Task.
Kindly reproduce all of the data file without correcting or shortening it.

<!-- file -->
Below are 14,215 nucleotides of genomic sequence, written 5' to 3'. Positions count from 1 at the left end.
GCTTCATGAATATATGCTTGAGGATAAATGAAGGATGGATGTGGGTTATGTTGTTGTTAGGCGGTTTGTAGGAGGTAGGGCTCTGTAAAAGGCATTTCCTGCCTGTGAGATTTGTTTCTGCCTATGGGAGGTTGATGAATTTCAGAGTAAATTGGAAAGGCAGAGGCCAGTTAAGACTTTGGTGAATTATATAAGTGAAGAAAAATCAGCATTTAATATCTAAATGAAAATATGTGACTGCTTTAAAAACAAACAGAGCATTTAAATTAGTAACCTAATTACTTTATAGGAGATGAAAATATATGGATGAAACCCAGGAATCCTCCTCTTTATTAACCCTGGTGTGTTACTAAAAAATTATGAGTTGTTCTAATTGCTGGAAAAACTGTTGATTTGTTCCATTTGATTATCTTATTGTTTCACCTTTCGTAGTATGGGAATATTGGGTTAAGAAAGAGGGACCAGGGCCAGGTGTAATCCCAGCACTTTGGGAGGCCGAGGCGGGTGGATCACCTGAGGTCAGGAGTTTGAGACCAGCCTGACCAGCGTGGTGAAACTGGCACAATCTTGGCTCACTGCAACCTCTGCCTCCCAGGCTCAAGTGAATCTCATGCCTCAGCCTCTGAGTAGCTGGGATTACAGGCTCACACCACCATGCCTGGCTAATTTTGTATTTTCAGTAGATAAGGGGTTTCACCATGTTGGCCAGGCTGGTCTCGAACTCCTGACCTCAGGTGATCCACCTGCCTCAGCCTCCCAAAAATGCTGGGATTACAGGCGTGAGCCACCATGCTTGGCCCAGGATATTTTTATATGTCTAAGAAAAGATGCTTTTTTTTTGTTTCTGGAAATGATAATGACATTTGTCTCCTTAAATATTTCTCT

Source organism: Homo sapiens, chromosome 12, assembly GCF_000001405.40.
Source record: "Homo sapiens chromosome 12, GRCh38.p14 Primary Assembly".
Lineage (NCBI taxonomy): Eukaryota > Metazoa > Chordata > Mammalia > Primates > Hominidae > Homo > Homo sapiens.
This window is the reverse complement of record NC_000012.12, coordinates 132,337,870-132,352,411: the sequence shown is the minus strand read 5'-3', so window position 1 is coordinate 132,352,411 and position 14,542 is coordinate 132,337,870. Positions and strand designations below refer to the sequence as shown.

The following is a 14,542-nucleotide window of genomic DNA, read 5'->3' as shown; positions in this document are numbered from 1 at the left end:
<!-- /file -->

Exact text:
Below are 14,215 nucleotides of genomic sequence, written 5' to 3'. Positions count from 1 at the left end.
GCTTCATGAATATATGCTTGAGGATAAATGAAGGATGGATGTGGGTTATGTTGTTGTTAGGCGGTTTGTAGGAGGTAGGGCTCTGTAAAAGGCATTTCCTGCCTGTGAGATTTGTTTCTGCCTATGGGAGGTTGATGAATTTCAGAGTAAATTGGAAAGGCAGAGGCCAGTTAAGACTTTGGTGAATTATATAAGTGAAGAAAAATCAGCATTTAATATCTAAATGAAAATATGTGACTGCTTTAAAAACAAACAGAGCATTTAAATTAGTAACCTAATTACTTTATAGGAGATGAAAATATATGGATGAAACCCAGGAATCCTCCTCTTTATTAACCCTGGTGTGTTACTAAAAAATTATGAGTTGTTCTAATTGCTGGAAAAACTGTTGATTTGTTCCATTTGATTATCTTATTGTTTCACCTTTCGTAGTATGGGAATATTGGGTTAAGAAAGAGGGACCAGGGCCAGGTGTAATCCCAGCACTTTGGGAGGCCGAGGCGGGTGGATCACCTGAGGTCAGGAGTTTGAGACCAGCCTGACCAGCGTGGTGAAACTGGCACAATCTTGGCTCACTGCAACCTCTGCCTCCCAGGCTCAAGTGAATCTCATGCCTCAGCCTCTGAGTAGCTGGGATTACAGGCTCACACCACCATGCCTGGCTAATTTTGTATTTTCAGTAGATAAGGGGTTTCACCATGTTGGCCAGGCTGGTCTCGAACTCCTGACCTCAGGTGATCCACCTGCCTCAGCCTCCCAAAAATGCTGGGATTACAGGCGTGAGCCACCATGCTTGGCCCAGGATATTTTTATATGTCTAAGAAAAGATGCTTTTTTTTTGTTTCTGGAAATGATAATGACATTTGTCTCCTTAAATATTTCTCT

Source organism: Homo sapiens, chromosome 12, assembly GCF_000001405.40.
Source record: "Homo sapiens chromosome 12, GRCh38.p14 Primary Assembly".
Lineage (NCBI taxonomy): Eukaryota > Metazoa > Chordata > Mammalia > Primates > Hominidae > Homo > Homo sapiens.
This window is the reverse complement of record NC_000012.12, coordinates 132,337,870-132,352,411: the sequence shown is the minus strand read 5'-3', so window position 1 is coordinate 132,352,411 and position 14,542 is coordinate 132,337,870. Positions and strand designations below refer to the sequence as shown.

The following is a 14,542-nucleotide window of genomic DNA, read 5'->3' as shown; positions in this document are numbered from 1 at the left end: